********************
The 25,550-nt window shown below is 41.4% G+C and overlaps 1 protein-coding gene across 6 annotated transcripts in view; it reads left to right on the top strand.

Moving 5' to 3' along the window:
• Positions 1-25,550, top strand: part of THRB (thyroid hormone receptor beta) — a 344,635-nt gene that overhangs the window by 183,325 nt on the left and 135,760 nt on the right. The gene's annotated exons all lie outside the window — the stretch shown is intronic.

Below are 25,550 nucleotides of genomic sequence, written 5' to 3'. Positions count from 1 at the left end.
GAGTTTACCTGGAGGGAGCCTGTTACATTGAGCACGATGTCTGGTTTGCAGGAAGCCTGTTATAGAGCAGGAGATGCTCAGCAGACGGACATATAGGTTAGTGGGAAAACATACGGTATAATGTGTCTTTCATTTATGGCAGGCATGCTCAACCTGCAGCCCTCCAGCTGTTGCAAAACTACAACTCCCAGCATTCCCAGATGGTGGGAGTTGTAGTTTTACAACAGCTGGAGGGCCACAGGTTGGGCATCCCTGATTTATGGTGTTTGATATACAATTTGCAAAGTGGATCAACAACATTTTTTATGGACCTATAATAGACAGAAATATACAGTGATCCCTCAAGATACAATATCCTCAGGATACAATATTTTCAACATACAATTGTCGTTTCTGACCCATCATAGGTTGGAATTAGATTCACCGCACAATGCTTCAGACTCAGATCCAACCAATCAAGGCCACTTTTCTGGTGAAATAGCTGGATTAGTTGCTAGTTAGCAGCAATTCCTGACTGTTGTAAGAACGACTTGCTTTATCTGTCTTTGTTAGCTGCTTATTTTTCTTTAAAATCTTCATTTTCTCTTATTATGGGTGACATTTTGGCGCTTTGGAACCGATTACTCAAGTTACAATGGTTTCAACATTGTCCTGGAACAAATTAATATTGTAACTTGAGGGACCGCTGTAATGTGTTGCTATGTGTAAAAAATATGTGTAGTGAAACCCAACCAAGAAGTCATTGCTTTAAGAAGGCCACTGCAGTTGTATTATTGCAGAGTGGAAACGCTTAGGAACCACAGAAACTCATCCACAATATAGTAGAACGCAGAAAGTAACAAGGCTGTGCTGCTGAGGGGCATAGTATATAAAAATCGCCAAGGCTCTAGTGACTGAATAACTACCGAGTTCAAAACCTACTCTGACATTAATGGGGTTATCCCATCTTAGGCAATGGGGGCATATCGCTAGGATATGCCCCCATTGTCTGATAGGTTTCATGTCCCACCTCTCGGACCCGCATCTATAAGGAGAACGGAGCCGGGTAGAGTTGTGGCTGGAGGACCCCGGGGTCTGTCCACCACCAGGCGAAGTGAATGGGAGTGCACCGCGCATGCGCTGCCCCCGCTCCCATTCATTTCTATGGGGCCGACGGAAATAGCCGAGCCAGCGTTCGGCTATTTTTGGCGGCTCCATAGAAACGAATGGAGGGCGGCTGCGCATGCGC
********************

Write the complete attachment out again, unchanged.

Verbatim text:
The 25,550-nt window shown below is 41.4% G+C and overlaps 1 protein-coding gene across 6 annotated transcripts in view; it reads left to right on the top strand.

Moving 5' to 3' along the window:
• Positions 1-25,550, top strand: part of THRB (thyroid hormone receptor beta) — a 344,635-nt gene that overhangs the window by 183,325 nt on the left and 135,760 nt on the right. The gene's annotated exons all lie outside the window — the stretch shown is intronic.

Below are 25,550 nucleotides of genomic sequence, written 5' to 3'. Positions count from 1 at the left end.
GAGTTTACCTGGAGGGAGCCTGTTACATTGAGCACGATGTCTGGTTTGCAGGAAGCCTGTTATAGAGCAGGAGATGCTCAGCAGACGGACATATAGGTTAGTGGGAAAACATACGGTATAATGTGTCTTTCATTTATGGCAGGCATGCTCAACCTGCAGCCCTCCAGCTGTTGCAAAACTACAACTCCCAGCATTCCCAGATGGTGGGAGTTGTAGTTTTACAACAGCTGGAGGGCCACAGGTTGGGCATCCCTGATTTATGGTGTTTGATATACAATTTGCAAAGTGGATCAACAACATTTTTTATGGACCTATAATAGACAGAAATATACAGTGATCCCTCAAGATACAATATCCTCAGGATACAATATTTTCAACATACAATTGTCGTTTCTGACCCATCATAGGTTGGAATTAGATTCACCGCACAATGCTTCAGACTCAGATCCAACCAATCAAGGCCACTTTTCTGGTGAAATAGCTGGATTAGTTGCTAGTTAGCAGCAATTCCTGACTGTTGTAAGAACGACTTGCTTTATCTGTCTTTGTTAGCTGCTTATTTTTCTTTAAAATCTTCATTTTCTCTTATTATGGGTGACATTTTGGCGCTTTGGAACCGATTACTCAAGTTACAATGGTTTCAACATTGTCCTGGAACAAATTAATATTGTAACTTGAGGGACCGCTGTAATGTGTTGCTATGTGTAAAAAATATGTGTAGTGAAACCCAACCAAGAAGTCATTGCTTTAAGAAGGCCACTGCAGTTGTATTATTGCAGAGTGGAAACGCTTAGGAACCACAGAAACTCATCCACAATATAGTAGAACGCAGAAAGTAACAAGGCTGTGCTGCTGAGGGGCATAGTATATAAAAATCGCCAAGGCTCTAGTGACTGAATAACTACCGAGTTCAAAACCTACTCTGACATTAATGGGGTTATCCCATCTTAGGCAATGGGGGCATATCGCTAGGATATGCCCCCATTGTCTGATAGGTTTCATGTCCCACCTCTCGGACCCGCATCTATAAGGAGAACGGAGCCGGGTAGAGTTGTGGCTGGAGGACCCCGGGGTCTGTCCACCACCAGGCGAAGTGAATGGGAGTGCACCGCGCATGCGCTGCCCCCGCTCCCATTCATTTCTATGGGGCCGACGGAAATAGCCGAGCCAGCGTTCGGCTATTTTTGGCGGCTCCATAGAAACGAATGGAGGGCGGCTGCGCATGCGC